Paralympians deserve more media attention and supporters

Over the weekend I asked my friends, family members and random strangers about their thoughts on the Paralympics. Let’s take a look at some of the responses:

“Yep, those are cool, but not exactly my thing.”

“The Para-what?”

“Yeah, I don’t even watch the Olympics. You really think I’m going to watch the Paralympics?”

“Oh you mean the Special Olympics, right?”

“Bayci, the Olympics were over two weeks ago, chill out for another four years.”

These answers got me pretty upset, though I can’t really blame anyone.

The Paralympics are barely covered by the media, especially in the U.S. These star athletes are not taken seriously and not given nearly enough of the respect they deserve.

Have you ever heard the names Tatyana McFadden, Joshua George or Amanda McGrory? These are current and former Illinois athletes representing Team USA in the Paralympics — some of the best Paralympians out there.

You’ve probably seen them rolling around campus and have had no idea that they are some of the best athletes at Illinois. McFadden has won six Paralympic medals, while George and McGrory have won four each.

These track stars are at the forefront of Illinois’ domination on Team USA’s Paralympic team; 29 Illinois athletes are competing in the Paralympics. The sad thing is no one knows who they are or what they represent.

A change needs to happen now with the amount of respect and recognition these Paralympians receive. This can kickoff with the 2012 London Games, which began Aug. 29 and will conclude Sept. 16 at the same venues where the Olympics were held.

Don’t worry, it’s OK if you don’t know much about the Paralympics. I’m here to give you a crash course on everything you need to know so you can be Paralympic savvy for the final two weeks of competition.

The Paralympic Games is an exclusive and competitive athletic competition for athletes with physical and intellectual disabilities, including amputations, cerebral palsy, intellectual disabilities, visual impairment and spinal injuries.

The athletes are sorted into six classification groups based on the nature and severity of their disabilities. Athletes must fulfill criteria and meet qualifying standards determined by the International Paralympic Committee to compete in the games.

There are 20 Paralympic sports during the summer games and five in the winter. The events are held weeks after each Olympics in the same location and medals are awarded in the same manner.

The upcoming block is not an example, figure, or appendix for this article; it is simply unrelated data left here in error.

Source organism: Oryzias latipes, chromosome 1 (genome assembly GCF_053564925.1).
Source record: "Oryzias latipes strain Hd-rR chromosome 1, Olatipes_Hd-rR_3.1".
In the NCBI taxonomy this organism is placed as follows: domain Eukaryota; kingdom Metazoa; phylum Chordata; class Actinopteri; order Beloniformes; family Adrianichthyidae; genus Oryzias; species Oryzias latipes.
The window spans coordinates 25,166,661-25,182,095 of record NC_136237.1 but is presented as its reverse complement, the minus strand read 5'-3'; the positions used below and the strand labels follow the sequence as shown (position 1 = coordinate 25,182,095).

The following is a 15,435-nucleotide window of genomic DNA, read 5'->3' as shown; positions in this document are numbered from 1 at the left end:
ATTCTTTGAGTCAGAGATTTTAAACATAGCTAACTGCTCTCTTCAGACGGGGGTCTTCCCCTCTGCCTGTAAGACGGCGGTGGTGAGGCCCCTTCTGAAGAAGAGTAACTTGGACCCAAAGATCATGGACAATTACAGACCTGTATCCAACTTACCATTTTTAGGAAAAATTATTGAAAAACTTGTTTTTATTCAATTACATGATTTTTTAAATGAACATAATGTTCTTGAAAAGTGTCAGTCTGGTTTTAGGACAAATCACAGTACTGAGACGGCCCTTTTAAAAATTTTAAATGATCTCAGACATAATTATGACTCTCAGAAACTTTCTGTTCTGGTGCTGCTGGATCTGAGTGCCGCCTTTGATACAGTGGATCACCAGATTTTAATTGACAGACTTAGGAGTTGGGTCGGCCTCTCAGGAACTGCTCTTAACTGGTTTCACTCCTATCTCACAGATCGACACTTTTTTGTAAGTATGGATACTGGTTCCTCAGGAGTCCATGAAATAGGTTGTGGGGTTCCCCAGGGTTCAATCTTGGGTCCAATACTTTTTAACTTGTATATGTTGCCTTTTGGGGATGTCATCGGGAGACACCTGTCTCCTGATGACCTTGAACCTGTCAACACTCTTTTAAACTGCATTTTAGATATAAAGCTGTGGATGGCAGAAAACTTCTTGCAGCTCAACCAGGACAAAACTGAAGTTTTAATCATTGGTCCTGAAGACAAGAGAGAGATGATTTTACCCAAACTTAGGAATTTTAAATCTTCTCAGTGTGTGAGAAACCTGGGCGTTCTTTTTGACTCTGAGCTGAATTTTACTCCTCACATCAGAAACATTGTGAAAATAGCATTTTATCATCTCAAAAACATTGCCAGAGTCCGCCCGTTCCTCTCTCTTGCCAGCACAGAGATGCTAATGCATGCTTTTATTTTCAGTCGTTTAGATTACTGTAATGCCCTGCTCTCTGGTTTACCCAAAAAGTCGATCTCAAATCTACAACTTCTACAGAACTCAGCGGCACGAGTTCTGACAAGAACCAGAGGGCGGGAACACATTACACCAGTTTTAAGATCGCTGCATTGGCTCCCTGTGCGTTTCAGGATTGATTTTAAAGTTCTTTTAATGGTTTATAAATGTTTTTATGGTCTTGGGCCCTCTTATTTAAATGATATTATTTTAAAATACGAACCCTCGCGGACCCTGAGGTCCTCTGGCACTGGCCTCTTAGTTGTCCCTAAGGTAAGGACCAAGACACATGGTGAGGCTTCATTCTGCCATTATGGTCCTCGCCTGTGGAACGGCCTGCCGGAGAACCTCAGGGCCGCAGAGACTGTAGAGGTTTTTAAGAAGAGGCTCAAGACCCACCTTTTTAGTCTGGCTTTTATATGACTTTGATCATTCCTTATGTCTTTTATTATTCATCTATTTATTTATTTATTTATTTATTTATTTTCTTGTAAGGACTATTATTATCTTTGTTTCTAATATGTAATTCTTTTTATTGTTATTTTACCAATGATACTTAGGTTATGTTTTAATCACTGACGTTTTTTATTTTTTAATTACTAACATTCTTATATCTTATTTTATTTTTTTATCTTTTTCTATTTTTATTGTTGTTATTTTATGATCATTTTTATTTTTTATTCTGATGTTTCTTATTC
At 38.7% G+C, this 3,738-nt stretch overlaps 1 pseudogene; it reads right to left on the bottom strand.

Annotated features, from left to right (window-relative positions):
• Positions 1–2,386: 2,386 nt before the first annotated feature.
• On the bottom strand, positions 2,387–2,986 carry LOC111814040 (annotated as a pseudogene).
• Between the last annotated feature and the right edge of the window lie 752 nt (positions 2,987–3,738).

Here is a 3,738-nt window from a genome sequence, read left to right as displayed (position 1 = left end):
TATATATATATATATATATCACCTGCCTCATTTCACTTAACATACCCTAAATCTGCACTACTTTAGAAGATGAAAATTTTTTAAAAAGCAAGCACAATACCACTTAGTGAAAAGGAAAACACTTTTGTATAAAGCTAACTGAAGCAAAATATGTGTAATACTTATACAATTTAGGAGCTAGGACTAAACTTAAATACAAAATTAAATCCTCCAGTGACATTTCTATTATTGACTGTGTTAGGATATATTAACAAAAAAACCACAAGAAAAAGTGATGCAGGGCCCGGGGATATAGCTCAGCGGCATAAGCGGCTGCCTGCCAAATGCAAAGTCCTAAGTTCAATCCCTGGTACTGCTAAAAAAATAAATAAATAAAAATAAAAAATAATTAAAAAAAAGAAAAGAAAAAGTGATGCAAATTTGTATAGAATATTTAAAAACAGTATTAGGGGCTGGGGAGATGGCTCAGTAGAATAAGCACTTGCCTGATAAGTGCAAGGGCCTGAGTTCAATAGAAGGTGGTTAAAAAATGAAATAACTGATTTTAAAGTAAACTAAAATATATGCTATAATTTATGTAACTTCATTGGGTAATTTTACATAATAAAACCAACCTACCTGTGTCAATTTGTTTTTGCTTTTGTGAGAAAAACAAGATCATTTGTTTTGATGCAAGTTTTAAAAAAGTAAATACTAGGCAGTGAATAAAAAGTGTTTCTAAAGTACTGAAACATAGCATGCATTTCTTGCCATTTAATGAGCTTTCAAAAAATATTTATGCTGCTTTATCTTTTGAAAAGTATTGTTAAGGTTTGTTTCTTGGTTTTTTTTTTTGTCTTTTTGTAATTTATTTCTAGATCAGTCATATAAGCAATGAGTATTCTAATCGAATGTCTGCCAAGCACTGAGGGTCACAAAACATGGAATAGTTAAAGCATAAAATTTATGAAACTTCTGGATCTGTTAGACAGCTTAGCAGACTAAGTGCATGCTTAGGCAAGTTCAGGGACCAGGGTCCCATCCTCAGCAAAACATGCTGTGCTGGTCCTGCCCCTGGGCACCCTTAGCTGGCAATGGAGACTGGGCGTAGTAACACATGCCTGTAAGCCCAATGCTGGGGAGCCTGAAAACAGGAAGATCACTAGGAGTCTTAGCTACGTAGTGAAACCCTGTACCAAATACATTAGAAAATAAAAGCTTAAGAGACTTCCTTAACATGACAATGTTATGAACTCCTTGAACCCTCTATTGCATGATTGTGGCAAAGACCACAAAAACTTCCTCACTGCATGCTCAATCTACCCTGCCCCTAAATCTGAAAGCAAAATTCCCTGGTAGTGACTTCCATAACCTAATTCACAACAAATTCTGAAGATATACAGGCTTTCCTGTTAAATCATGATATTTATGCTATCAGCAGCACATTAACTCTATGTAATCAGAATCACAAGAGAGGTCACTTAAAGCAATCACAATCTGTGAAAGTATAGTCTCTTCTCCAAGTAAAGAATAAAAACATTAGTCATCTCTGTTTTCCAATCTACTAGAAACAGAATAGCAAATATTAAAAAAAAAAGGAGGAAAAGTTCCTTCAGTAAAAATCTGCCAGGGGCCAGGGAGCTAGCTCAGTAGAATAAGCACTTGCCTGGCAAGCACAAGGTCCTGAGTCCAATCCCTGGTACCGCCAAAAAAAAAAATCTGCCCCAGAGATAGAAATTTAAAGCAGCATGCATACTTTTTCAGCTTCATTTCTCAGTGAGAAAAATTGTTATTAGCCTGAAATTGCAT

The Paralympics are more competitive than the Special Olympics, which are designed with the purpose of inclusion and acceptance for people with intellectual disabilities. People with physical disabilities can also participate.

The Paralympics are important because these are some of the best athletes in the world that just happen to be competing with a disability. Not only do these individuals dedicate their lives to training as elite athletes but they also overcome disabilities. Take every Olympic story and crank the drama by three and you’ll find yourself the average Paralympian.

Usain Bolt won the 200-meter dash this year with a time of 19.32 seconds. Alan Fonteles Cardoso Oliveira of Brazil won the T44 200 meters in 21.45 on Sunday. That’s not much of a gap.

T44 represents single below-knee amputees, or athletes who can walk with moderately reduced function in one or both legs.

These athletes are nearly as talented as the Olympians and the events are just as thrilling to watch.

It would be better if the Paralympics were before the Olympic Games instead of after. Then the Paralympics could serve as a precursor to the Olympics and help people get excited for the Olympics.

What would be even better is if the Paralympics were held in conjunction with the Olympics. Imagine watching Ellie Simmonds win the Paralympic gold in the 400-meter free S6 (a swimmer with full use of arms and hands, but no useful leg muscles) and then watching Rebecca Adlington and Allison Schmitt in the 400 free. That would be phenomenal.

That’s just wishful thinking, though; for now, we have to take what we can get.

This year marks the first time the Paralympics are broadcast on American television. NBC Sports Network will air one-hour highlight shows on Sept. 4, 5, 6 and 11 at 6 p.m. CST. NBC will also air a 90-minute Paralympic special at 1 p.m. on Sept. 16. Additionally, Paralympic.org has extensive live coverage with more than 1,000 hours of live and delayed coverage available on its website.

Considering the 5,535 total hours of NBC Olympic coverage, this seems like a needle in a haystack. But every little bit counts, and this is better than ever before.

Now is your chance to take advantage of this coverage. You can make a difference by tuning in for just a little bit and proving to the NBC executives that, yes, it is a good idea to devote more coverage to the Paralympics in the future.

I know you’re busy, I know syllabus week killed your productivity level and I know you might be America-ed out after watching a million hours of the Olympics, but give it a chance. Turn on NBC Sports Network on Tuesday and watch the highlights show. Take an hour to appreciate these athletes and how they are representing our country. Make a difference in the future of Paralympics coverage because these athletes deserve our respect and admiration.

_Emily is a graduate student. She can be reached at [email protected] Follow her on Twitter @EmilyBayci._